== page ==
poemimage

Where text meets image. Where the visual intersects the literary. Often posting 1st drafts and editing in (almost) real time.

Category: micro non-fiction

this is…synchronicity

This is a painted mask.

This is also a painted mask.

This is a complimentary cookie in a wax paper bag stapled to a brown paper bag.

I posted a few days ago about the cow in the time machine

a few minutes later

I sat outside a cafe on a bench waiting for take-out food.

I read about a cow in the book I grabbed on the way out

then again on the previous page

then I looked to see the title of the chapter.

This is…synchronicity.

page 73

I was a dishwasher at the Executive Motor Hotel on King Street. The waitress with early 1960s-style hair, who was, maybe, 28, said, ‘If you want to come over after your shift I live nearby.’ Maggie May by Rod Stewart was playing on the radio. Seriously it was. At the time I was reading the writings of Antonin Artaud – founder of the Theatre of Cruelty. He claimed to own a walking stick stained with drops of the blood of Jesus Christ. I was trying to connect dots on a map that didn’t exist. I partook of the green, brown, and black herb. I partook of the artificial chariots. She was, maybe, 28.

from my book Meme-Noir (2019)

Grey Concrete Sidewalk

I finished four deadlines yesterday I began in February when I finished my 33′ X 5′ painting on paper. Now I can do something about promoting this painting.

final section, Druidica, 2022, Steven McCabe, 33′ X 5′ – mixed media on paper

The amount of work I have done in the last year makes me feel half my age.

I remember when I used to work in schools.

I went for a walk after the rain. Garbage washes over the street in familiar colours.

I see a painting in the tiny art gallery window but when I photograph it clouds appear.

Is this a store security camera monitor? I would splice the discarded ‘evidence’ into an art film.

The Classic Candy Store sponsored a free giveaway of Moirs chocolate at the local (it has been resurrected) theatre in 1927. One day my shadow will vanish forever like a chocolate company.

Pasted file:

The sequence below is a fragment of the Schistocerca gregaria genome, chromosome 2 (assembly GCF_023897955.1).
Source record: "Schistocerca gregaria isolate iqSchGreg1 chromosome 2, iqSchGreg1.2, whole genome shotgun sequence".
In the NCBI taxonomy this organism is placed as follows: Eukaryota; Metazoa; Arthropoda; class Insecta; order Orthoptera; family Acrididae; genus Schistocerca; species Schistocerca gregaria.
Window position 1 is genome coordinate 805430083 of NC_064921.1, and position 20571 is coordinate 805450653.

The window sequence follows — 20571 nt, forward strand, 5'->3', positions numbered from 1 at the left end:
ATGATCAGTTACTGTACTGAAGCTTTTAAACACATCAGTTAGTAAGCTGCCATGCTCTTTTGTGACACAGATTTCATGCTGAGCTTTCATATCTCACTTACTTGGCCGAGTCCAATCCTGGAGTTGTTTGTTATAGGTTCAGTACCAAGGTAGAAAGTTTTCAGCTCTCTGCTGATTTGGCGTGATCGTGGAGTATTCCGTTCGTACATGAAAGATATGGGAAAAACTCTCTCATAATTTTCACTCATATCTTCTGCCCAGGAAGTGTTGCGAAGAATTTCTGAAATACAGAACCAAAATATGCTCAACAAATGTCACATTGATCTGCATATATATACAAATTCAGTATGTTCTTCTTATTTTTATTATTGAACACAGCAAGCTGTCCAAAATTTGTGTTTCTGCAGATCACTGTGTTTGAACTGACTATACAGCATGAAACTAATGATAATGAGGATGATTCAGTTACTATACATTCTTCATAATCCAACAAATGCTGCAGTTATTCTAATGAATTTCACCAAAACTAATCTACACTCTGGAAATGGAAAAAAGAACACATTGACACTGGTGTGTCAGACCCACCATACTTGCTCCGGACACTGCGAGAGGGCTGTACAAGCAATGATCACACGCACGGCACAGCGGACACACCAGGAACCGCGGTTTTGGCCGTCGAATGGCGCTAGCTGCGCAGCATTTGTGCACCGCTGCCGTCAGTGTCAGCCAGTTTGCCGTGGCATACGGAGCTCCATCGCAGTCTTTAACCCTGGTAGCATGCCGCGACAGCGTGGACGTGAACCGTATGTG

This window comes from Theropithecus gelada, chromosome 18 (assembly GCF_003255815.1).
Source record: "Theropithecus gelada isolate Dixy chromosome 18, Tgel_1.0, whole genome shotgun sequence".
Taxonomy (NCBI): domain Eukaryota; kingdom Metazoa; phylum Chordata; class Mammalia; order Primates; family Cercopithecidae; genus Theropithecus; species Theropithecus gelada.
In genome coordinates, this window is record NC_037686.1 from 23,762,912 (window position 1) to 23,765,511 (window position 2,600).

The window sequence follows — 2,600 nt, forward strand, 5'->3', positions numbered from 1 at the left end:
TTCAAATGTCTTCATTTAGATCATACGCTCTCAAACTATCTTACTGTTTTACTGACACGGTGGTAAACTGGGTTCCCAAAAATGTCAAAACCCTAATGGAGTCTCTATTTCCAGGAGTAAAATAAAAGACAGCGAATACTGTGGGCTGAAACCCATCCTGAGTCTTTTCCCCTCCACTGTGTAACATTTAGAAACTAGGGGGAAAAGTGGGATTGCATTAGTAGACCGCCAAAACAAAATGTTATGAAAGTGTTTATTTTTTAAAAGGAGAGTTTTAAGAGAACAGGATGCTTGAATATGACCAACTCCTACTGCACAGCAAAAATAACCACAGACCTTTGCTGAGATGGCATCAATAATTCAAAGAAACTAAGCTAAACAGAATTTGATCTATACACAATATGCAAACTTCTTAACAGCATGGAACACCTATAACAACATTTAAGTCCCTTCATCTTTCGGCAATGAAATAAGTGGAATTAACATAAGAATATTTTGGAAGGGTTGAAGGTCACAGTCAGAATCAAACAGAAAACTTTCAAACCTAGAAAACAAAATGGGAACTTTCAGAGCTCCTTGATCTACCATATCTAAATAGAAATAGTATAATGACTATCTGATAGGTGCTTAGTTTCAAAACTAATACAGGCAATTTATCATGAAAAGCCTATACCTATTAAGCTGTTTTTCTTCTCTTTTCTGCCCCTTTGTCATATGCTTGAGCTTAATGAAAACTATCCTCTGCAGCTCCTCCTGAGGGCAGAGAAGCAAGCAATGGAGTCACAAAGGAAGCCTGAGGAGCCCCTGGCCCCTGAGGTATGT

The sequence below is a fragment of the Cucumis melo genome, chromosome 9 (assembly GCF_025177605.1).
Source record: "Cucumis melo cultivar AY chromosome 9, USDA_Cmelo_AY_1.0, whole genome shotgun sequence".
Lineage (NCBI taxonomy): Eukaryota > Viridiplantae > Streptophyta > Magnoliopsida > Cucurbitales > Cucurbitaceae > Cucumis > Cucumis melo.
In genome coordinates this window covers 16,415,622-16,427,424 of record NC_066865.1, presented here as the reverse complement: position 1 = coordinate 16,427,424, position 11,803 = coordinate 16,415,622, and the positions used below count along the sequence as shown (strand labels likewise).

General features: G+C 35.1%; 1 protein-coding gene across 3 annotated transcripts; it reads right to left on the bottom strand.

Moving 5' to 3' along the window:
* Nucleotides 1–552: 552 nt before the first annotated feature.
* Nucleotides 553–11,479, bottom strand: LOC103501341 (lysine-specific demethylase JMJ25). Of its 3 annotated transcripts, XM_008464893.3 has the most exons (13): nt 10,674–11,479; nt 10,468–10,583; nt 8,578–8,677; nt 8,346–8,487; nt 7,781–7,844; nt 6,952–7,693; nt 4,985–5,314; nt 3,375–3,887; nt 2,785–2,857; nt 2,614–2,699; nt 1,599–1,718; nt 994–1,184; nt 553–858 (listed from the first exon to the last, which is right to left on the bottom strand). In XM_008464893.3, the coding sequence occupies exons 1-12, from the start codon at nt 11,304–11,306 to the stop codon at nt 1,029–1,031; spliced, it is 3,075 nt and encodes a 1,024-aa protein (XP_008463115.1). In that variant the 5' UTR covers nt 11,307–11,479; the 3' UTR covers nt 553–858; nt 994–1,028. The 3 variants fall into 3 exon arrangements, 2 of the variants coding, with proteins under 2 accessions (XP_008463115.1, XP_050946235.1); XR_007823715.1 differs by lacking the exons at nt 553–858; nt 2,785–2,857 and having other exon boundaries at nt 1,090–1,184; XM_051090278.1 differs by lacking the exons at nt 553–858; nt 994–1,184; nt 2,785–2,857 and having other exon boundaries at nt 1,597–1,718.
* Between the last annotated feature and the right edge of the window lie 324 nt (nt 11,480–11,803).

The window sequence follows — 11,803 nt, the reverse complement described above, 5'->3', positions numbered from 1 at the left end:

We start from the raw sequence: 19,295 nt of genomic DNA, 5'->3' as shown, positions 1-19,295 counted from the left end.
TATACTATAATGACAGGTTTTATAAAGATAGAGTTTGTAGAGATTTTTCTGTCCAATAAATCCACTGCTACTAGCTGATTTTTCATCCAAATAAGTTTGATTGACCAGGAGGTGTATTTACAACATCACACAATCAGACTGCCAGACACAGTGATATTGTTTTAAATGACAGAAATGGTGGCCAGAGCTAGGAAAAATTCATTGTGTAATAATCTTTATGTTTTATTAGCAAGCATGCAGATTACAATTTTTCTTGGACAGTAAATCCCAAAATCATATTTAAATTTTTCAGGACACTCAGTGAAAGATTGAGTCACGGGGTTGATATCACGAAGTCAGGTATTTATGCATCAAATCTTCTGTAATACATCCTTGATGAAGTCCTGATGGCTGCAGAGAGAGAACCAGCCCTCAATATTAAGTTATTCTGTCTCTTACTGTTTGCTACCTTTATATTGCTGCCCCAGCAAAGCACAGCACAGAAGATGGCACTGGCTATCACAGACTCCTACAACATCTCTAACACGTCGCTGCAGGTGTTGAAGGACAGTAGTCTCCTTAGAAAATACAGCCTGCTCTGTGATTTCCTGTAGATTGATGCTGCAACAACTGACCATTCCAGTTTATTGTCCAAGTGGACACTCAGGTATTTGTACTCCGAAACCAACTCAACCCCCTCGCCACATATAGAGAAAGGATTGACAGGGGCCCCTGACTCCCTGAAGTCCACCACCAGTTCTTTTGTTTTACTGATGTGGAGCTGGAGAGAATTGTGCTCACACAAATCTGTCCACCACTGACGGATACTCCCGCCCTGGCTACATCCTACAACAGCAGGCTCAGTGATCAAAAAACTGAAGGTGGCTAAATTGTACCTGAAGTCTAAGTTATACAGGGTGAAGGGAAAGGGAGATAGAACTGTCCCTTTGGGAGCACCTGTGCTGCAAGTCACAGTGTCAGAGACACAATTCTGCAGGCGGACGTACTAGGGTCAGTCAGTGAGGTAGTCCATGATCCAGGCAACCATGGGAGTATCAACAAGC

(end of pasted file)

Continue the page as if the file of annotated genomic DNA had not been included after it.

December 5th, 1927
December 5,1927

I used a Sharpie marker in my sketchbook on the subway. The lady in white does not see me. I only see her in the photograph.

I only notice the Celtic manuscript in front of the drugstore parking lot when it begins to fade.

In the elevator at the medical clinic a Taj Mahal-like shape eats away at the cheap paneling.

Now I can do something about promoting this painting.

detail- Druidica, 2022, Steven McCabe, 33′ X 5′ – mixed media on paper

page 52

I saw a concealed camera. The building owner said, ‘Keep this to yourself. I can give you a better deal.’ They were trying to catch whoever pulled the fire alarms. I took a two-year lease on a bright, spacious studio. New owners took over. My lease expired. They showed me an abandoned studio containing a four-foot high plaster bust of John F. Kennedy. I wrote the artist a letter. His uncle took me to a basement apartment in Brampton. The artist had been living in his mother’s house. Dishes filled the drainer beside the sink. His thin leather coat hung, buttoned, on a wire hanger. Augustin Filipovic won the Mayor of Rome’s Award. His art embellished the cover of Canada’s Centennial Book. Augustin looked like a movie star, wearing a tuxedo & waltzing in the spotlight with a pretty girl in white.

from my book Meme-Noir (2019)

page 47

Eurydice made me a chutney & cucumber sandwich on white bread, minus the crust, for my drive to the art school. Somebody smashed the rental car window – I’d parked in the alley where the crack dealer operated, so I went to the emergency repair place. Sunlight on the shattered window bits danced like crystal chandeliers. I knew I should wait, until the glass was vacuumed & replaced, before eating the sandwich. But somehow the green chutney & white bread went perfectly with chandeliers. I pictured Eurydice making her entrance.

from my book Meme-Noir (2019)

page 27

I thought the gallery in Yorkville might be a good fit with my work. The owner wore a sophisticated black dress. Maybe ten years older than me. European. People told me my work was European. She told me to spread it on the floor. She sat in the only chair. After an hour and a half – of what I thought, seriously I did, was a meetings of the minds – she said, ‘Of course, you know you’re not a fine artist.’ I walked out of Yorkville more than a bit shaky – but dazzled by the timing of her coup de grace.

from my book Meme-Noir (2019)